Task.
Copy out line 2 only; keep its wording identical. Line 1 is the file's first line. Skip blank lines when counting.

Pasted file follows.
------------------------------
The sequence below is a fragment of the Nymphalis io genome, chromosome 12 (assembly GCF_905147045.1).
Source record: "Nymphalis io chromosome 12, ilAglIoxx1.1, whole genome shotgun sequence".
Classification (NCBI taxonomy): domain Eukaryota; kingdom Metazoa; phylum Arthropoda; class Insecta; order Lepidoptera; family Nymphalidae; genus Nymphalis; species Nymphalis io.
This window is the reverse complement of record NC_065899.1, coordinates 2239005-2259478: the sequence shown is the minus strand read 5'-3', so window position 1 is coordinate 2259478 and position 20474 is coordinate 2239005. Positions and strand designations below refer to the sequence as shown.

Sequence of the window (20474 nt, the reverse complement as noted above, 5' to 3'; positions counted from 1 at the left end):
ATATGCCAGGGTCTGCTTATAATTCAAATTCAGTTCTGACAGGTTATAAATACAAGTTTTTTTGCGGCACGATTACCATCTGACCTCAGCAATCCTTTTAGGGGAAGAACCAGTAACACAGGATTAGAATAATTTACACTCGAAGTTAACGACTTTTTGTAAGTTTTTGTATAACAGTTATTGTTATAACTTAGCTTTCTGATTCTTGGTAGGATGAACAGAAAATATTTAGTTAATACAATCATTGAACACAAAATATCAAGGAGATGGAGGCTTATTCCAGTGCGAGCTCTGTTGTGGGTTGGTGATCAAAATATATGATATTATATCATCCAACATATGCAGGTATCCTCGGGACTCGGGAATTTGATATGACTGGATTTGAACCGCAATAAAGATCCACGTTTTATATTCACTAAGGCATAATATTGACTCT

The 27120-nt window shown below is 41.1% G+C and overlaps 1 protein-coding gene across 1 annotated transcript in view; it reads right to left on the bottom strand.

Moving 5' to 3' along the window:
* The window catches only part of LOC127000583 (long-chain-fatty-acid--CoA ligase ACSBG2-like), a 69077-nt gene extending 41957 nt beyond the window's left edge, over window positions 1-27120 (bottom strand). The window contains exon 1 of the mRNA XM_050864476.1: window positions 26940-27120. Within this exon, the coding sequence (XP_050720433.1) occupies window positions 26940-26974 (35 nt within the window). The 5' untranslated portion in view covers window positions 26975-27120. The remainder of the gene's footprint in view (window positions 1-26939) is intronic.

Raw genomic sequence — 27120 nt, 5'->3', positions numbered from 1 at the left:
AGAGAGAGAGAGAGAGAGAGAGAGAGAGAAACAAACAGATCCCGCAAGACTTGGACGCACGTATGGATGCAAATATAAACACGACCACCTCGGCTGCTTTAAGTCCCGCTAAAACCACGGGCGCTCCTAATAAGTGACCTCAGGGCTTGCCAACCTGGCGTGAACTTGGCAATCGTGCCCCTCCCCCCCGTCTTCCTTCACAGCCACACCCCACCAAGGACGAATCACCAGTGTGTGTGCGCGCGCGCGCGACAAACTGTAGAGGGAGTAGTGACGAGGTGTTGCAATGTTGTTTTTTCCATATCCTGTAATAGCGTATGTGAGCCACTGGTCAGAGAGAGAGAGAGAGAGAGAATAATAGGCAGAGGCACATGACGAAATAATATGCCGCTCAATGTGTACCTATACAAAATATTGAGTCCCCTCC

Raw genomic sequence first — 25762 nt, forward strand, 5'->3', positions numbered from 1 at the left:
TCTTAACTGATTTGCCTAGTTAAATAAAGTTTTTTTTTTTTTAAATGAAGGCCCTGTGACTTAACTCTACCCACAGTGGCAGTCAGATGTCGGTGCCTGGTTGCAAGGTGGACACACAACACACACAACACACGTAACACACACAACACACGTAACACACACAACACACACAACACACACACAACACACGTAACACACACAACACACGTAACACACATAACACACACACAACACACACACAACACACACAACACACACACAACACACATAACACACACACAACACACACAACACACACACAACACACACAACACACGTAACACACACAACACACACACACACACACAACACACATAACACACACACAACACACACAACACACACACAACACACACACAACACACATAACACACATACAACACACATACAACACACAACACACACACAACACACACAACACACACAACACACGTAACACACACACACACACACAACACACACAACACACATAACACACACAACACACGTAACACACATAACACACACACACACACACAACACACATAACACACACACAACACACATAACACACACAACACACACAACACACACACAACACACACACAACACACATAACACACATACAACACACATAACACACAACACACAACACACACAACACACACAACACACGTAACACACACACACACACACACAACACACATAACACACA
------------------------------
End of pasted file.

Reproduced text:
Source record: "Nymphalis io chromosome 12, ilAglIoxx1.1, whole genome shotgun sequence".